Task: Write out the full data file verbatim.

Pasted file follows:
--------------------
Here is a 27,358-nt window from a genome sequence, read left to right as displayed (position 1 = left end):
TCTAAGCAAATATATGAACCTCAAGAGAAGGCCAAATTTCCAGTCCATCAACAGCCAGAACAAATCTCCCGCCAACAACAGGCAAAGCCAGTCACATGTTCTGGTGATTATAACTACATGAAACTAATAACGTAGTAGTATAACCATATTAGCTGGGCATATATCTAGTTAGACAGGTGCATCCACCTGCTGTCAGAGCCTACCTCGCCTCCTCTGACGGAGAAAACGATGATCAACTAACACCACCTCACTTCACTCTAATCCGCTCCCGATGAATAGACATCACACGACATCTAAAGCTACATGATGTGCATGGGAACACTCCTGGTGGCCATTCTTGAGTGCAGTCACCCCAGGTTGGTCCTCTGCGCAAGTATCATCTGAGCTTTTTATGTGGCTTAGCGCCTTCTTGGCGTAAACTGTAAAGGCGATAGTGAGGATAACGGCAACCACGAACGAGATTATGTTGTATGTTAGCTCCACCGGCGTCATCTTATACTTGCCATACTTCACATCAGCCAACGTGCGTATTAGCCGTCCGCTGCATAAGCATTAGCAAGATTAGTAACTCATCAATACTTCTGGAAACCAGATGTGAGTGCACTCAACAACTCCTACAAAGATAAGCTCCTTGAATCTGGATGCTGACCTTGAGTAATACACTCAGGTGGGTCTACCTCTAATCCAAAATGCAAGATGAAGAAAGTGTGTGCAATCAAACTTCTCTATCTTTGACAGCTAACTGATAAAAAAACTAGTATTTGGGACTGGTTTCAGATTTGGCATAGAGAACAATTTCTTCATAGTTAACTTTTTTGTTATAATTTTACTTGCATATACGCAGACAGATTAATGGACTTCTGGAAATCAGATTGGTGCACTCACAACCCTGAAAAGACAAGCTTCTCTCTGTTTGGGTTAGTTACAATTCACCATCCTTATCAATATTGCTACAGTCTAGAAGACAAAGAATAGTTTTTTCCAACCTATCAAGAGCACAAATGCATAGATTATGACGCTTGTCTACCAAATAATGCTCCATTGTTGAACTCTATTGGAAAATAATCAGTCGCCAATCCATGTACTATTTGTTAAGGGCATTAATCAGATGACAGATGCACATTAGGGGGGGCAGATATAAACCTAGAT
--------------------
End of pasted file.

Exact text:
Here is a 27,358-nt window from a genome sequence, read left to right as displayed (position 1 = left end):
TCTAAGCAAATATATGAACCTCAAGAGAAGGCCAAATTTCCAGTCCATCAACAGCCAGAACAAATCTCCCGCCAACAACAGGCAAAGCCAGTCACATGTTCTGGTGATTATAACTACATGAAACTAATAACGTAGTAGTATAACCATATTAGCTGGGCATATATCTAGTTAGACAGGTGCATCCACCTGCTGTCAGAGCCTACCTCGCCTCCTCTGACGGAGAAAACGATGATCAACTAACACCACCTCACTTCACTCTAATCCGCTCCCGATGAATAGACATCACACGACATCTAAAGCTACATGATGTGCATGGGAACACTCCTGGTGGCCATTCTTGAGTGCAGTCACCCCAGGTTGGTCCTCTGCGCAAGTATCATCTGAGCTTTTTATGTGGCTTAGCGCCTTCTTGGCGTAAACTGTAAAGGCGATAGTGAGGATAACGGCAACCACGAACGAGATTATGTTGTATGTTAGCTCCACCGGCGTCATCTTATACTTGCCATACTTCACATCAGCCAACGTGCGTATTAGCCGTCCGCTGCATAAGCATTAGCAAGATTAGTAACTCATCAATACTTCTGGAAACCAGATGTGAGTGCACTCAACAACTCCTACAAAGATAAGCTCCTTGAATCTGGATGCTGACCTTGAGTAATACACTCAGGTGGGTCTACCTCTAATCCAAAATGCAAGATGAAGAAAGTGTGTGCAATCAAACTTCTCTATCTTTGACAGCTAACTGATAAAAAAACTAGTATTTGGGACTGGTTTCAGATTTGGCATAGAGAACAATTTCTTCATAGTTAACTTTTTTGTTATAATTTTACTTGCATATACGCAGACAGATTAATGGACTTCTGGAAATCAGATTGGTGCACTCACAACCCTGAAAAGACAAGCTTCTCTCTGTTTGGGTTAGTTACAATTCACCATCCTTATCAATATTGCTACAGTCTAGAAGACAAAGAATAGTTTTTTCCAACCTATCAAGAGCACAAATGCATAGATTATGACGCTTGTCTACCAAATAATGCTCCATTGTTGAACTCTATTGGAAAATAATCAGTCGCCAATCCATGTACTATTTGTTAAGGGCATTAATCAGATGACAGATGCACATTAGGGGGGGCAGATATAAACCTAGAT